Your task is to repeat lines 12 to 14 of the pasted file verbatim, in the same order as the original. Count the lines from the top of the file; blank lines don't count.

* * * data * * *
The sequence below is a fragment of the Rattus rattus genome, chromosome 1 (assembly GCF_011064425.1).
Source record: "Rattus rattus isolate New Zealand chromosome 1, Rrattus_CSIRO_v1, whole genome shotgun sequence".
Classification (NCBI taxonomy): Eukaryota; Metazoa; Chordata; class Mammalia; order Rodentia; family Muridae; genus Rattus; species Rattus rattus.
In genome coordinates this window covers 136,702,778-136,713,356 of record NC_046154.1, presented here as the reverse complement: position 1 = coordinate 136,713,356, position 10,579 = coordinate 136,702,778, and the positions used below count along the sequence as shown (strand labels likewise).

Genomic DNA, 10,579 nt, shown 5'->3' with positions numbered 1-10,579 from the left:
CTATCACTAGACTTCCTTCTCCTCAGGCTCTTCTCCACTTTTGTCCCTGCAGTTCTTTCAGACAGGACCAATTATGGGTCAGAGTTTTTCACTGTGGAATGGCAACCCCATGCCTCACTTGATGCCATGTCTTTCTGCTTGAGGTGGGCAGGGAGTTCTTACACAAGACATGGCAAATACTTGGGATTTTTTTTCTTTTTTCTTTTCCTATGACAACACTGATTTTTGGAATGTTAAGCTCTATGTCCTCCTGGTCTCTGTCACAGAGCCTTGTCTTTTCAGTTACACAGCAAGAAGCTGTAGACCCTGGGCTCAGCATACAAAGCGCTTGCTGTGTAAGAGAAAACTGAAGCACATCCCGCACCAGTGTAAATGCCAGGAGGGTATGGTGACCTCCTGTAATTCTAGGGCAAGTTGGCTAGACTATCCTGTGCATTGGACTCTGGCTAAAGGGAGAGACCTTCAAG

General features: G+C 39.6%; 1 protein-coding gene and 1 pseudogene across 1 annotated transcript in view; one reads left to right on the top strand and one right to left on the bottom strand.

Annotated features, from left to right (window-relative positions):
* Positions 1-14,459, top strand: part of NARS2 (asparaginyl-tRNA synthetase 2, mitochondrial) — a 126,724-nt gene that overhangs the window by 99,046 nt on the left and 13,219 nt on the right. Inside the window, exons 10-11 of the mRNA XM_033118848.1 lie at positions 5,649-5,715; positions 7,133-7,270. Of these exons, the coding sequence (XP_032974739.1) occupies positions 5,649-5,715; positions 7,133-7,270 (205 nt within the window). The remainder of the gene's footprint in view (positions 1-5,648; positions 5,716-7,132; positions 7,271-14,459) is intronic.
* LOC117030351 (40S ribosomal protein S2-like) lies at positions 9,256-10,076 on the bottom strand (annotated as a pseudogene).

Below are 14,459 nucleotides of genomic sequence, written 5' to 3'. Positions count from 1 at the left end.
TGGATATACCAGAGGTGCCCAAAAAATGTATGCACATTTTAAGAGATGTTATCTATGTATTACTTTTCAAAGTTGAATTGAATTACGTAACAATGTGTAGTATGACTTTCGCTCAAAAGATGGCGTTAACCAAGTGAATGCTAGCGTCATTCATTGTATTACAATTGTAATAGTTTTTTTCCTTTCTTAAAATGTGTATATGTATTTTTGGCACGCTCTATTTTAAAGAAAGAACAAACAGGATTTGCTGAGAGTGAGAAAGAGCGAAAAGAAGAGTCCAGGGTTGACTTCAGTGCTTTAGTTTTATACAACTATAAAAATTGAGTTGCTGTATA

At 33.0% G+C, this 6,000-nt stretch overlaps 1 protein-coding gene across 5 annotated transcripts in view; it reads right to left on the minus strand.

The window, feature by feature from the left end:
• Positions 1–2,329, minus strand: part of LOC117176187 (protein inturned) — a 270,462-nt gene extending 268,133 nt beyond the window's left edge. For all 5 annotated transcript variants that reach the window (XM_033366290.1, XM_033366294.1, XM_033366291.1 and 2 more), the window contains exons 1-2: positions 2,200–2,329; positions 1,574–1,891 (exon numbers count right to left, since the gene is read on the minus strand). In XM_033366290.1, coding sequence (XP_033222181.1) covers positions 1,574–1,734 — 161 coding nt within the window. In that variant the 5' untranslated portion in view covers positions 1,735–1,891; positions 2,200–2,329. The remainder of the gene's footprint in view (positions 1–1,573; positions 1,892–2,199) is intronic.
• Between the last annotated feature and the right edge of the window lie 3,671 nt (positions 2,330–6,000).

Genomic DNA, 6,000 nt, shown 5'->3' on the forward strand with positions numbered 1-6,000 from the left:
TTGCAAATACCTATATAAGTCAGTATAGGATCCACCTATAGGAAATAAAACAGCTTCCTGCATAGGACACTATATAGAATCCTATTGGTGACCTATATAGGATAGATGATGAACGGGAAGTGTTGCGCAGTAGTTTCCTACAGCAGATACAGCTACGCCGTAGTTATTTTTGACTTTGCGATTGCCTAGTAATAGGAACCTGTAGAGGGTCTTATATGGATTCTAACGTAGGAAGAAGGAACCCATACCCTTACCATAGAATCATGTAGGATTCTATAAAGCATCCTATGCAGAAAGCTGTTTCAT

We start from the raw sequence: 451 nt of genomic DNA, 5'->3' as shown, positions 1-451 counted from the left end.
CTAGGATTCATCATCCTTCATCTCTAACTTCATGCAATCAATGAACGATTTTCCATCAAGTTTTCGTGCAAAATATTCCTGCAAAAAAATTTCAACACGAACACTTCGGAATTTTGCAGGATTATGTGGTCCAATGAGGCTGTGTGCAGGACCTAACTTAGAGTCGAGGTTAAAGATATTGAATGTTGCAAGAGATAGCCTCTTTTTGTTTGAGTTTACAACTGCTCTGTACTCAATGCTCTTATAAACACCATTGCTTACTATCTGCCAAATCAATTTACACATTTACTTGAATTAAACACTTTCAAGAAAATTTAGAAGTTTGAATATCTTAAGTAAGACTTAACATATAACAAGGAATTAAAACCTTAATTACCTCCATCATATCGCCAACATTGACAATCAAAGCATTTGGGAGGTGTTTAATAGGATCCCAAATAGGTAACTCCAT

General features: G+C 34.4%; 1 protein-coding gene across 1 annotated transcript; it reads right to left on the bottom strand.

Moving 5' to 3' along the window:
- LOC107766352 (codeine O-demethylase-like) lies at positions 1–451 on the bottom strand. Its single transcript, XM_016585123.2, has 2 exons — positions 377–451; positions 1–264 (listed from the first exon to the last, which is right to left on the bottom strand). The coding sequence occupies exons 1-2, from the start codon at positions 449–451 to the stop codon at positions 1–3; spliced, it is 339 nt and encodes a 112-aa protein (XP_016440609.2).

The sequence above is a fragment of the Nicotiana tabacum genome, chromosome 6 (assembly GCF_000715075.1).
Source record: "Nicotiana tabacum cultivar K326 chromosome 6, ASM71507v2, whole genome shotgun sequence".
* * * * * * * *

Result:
TGGATATACCAGAGGTGCCCAAAAAATGTATGCACATTTTAAGAGATGTTATCTATGTATTACTTTTCAAAGTTGAATTGAATTACGTAACAATGTGTAGTATGACTTTCGCTCAAAAGATGGCGTTAACCAAGTGAATGCTAGCGTCATTCATTGTATTACAATTGTAATAGTTTTTTTCCTTTCTTAAAATGTGTATATGTATTTTTGGCACGCTCTATTTTAAAGAAAGAACAAACAGGATTTGCTGAGAGTGAGAAAGAGCGAAAAGAAGAGTCCAGGGTTGACTTCAGTGCTTTAGTTTTATACAACTATAAAAATTGAGTTGCTGTATA

At 33.0% G+C, this 6,000-nt stretch overlaps 1 protein-coding gene across 5 annotated transcripts in view; it reads right to left on the minus strand.

The window, feature by feature from the left end: